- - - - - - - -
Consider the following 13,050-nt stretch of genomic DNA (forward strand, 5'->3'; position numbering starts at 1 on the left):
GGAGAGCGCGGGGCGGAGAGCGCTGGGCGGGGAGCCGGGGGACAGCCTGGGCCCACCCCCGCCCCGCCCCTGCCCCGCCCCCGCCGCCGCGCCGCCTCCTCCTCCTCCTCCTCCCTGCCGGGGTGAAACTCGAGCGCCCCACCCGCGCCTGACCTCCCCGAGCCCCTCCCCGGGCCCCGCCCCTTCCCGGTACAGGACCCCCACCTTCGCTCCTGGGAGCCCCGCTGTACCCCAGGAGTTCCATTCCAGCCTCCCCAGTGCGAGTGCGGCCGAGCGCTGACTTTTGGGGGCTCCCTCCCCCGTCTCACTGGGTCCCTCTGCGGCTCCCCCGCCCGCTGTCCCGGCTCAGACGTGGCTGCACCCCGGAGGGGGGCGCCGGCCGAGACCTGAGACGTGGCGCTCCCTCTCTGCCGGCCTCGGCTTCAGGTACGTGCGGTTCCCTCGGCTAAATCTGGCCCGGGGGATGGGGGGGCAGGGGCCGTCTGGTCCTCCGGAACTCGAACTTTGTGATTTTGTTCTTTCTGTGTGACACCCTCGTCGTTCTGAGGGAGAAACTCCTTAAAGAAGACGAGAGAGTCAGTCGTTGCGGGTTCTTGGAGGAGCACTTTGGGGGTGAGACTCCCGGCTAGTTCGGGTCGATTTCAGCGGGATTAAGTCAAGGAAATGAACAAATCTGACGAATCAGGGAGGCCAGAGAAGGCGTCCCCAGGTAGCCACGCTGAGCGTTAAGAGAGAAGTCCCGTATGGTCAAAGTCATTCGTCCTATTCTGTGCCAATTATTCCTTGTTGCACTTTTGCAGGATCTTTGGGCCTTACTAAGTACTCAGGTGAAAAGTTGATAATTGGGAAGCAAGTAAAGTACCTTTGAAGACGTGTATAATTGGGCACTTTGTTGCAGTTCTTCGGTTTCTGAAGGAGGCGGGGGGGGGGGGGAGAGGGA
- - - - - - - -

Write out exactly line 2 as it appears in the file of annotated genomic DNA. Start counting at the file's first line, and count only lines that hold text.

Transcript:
GGAGAGCGCGGGGCGGAGAGCGCTGGGCGGGGAGCCGGGGGACAGCCTGGGCCCACCCCCGCCCCGCCCCTGCCCCGCCCCCGCCGCCGCGCCGCCTCCTCCTCCTCCTCCTCCCTGCCGGGGTGAAACTCGAGCGCCCCACCCGCGCCTGACCTCCCCGAGCCCCTCCCCGGGCCCCGCCCCTTCCCGGTACAGGACCCCCACCTTCGCTCCTGGGAGCCCCGCTGTACCCCAGGAGTTCCATTCCAGCCTCCCCAGTGCGAGTGCGGCCGAGCGCTGACTTTTGGGGGCTCCCTCCCCCGTCTCACTGGGTCCCTCTGCGGCTCCCCCGCCCGCTGTCCCGGCTCAGACGTGGCTGCACCCCGGAGGGGGGCGCCGGCCGAGACCTGAGACGTGGCGCTCCCTCTCTGCCGGCCTCGGCTTCAGGTACGTGCGGTTCCCTCGGCTAAATCTGGCCCGGGGGATGGGGGGGCAGGGGCCGTCTGGTCCTCCGGAACTCGAACTTTGTGATTTTGTTCTTTCTGTGTGACACCCTCGTCGTTCTGAGGGAGAAACTCCTTAAAGAAGACGAGAGAGTCAGTCGTTGCGGGTTCTTGGAGGAGCACTTTGGGGGTGAGACTCCCGGCTAGTTCGGGTCGATTTCAGCGGGATTAAGTCAAGGAAATGAACAAATCTGACGAATCAGGGAGGCCAGAGAAGGCGTCCCCAGGTAGCCACGCTGAGCGTTAAGAGAGAAGTCCCGTATGGTCAAAGTCATTCGTCCTATTCTGTGCCAATTATTCCTTGTTGCACTTTTGCAGGATCTTTGGGCCTTACTAAGTACTCAGGTGAAAAGTTGATAATTGGGAAGCAAGTAAAGTACCTTTGAAGACGTGTATAATTGGGCACTTTGTTGCAGTTCTTCGGTTTCTGAAGGAGGCGGGGGGGGGGGGGAGAGGGA